I’ll never forget my time in Montana this past summer. Not only was I surrounded by some of the most amazing mountain ranges, but I had the opportunity to drive across one range called “The Road to the Sun” in Glacier National Park. It’s only open for about 4 months of the year. I was there in July, and they had only just cleared the last of the snow off the road to make it open a few weeks earlier. WOW! It was one of those bucket list items I didn’t even know to have on my bucket list.
Many of the prayers I was praying and seeking God for answers to, came over this 8-day excursion to 6 states, 5 cities, 2 national parks, and hours of flying and driving in between. There was something overwhelming about the GEOGRAPHY being so different than my normal surroundings that I felt closer to God, and maybe more attentive to the experiences I was having and how God wanted to speak through them. I tried to put it into words, but struggled to do so until just recently.
I’m currently reading “Chase the Lion” by Mark Batterson. It’s a follow-up book to his first work “In the Pit with a Lion on a Snowy Day.” It is a great book about chasing the dreams God has for you and how to dream bigger.
He tells the story of how Joel Malm was ice-axing his way up Mount Elbrus when he received his big dream from God. It led him to create the Summit Leaders. Why go to a conference and passively listen to a leader when you can hike the Inca Trail or raft the Colorado River with other leaders and live an adventure?!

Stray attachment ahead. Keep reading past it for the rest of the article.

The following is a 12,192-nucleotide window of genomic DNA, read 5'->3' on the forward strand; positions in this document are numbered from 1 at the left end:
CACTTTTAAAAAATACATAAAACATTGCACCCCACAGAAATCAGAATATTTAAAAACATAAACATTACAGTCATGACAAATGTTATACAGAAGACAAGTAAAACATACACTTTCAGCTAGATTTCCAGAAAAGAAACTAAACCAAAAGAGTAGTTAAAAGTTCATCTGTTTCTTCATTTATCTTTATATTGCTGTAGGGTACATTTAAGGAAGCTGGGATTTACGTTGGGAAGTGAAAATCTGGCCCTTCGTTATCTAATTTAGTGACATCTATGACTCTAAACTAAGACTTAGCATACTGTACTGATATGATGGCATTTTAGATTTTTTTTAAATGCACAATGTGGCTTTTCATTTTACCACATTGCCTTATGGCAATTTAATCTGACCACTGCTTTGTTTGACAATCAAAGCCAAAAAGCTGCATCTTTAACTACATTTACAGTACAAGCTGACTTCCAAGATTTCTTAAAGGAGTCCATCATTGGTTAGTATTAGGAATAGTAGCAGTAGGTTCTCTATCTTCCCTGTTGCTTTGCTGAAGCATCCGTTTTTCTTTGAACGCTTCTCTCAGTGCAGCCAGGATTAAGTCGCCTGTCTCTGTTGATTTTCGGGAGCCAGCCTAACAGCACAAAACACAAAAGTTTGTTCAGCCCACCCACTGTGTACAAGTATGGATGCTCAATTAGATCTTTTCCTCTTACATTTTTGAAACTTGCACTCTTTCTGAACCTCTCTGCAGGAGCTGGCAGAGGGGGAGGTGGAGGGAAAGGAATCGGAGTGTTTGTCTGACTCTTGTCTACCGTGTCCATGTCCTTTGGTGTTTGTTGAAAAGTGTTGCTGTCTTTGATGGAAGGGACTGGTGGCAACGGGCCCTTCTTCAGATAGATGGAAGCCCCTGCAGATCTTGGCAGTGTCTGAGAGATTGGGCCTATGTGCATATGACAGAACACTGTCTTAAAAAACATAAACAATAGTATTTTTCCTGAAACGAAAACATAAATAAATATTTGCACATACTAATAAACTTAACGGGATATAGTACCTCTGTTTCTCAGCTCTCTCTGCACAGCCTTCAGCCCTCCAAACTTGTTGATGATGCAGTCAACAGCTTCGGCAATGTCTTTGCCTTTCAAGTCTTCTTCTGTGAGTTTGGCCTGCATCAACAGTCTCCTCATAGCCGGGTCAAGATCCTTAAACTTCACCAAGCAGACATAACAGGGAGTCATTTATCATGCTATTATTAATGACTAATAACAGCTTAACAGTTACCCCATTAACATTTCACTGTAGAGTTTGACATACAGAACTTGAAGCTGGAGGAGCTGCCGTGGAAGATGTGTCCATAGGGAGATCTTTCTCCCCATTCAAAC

Mark has lived by this saying, “Change of Pace + Change of Space = Change of Perspective.”
As we kick off another year of resolutions and clean slate thinking on our dreams and desires, I wanted to share a verse with you that has been floating around in my head.
Matthew 25:19 “After a long time their master returned from his trip and called them to give an account of how they had used what He had given them.”
Not the most inspirational passage – I know.
This passage is near the beginning of a memorable parable that Jesus taught as He was getting closer and closer to Jerusalem and all that would then transpire (betrayal, crucifixion, resurrection, ascension). Most people think it’s just a lesson about money, and it is to some degree. However, I get lost in this particular verse because of the grand narrative of life and the kingdom of God that Jesus is talking about.
If you know the story, the master gifts 3 servants with talents (talent = amount of money) to use and invest for Him while He’s gone. It then says in verses 16-18, that the one who received 5 talents went out and put it to work and got back 5 more. The one who received 2 talents gained 2 more, but the man given only 1 talent went and hid his in the ground. Most people focus on the one who disobeyed and use this parable to make other people feel guilty.
However, that’s not what has had me pondering this passage for the last couple of months.
It’s these words that get me, “after a long time…”
You see, I think Jesus was talking about our entire lives, and the account we will give for the life we’ve been blessed (by Him) with. We quickly RUSH to the point of the story where the first two servants DOUBLED their investments and get congratulated by the MASTER (verses 21 & 21 “Let’s party together”).
I get lost thinking, “WHAT HAPPENED IN THE MIDDLE?’ What happened during that period of “a long time…” the life that those persons lived? They obviously didn’t IMMEDIATELY double their investment. This wasn’t a “one and done” action or decision. It must have each taken their ENTIRE LIFE to see this come to fulfillment.
We fear many things in this life, but one that I’ve personally encountered over this past summer is the FEAR OF REFLECTION.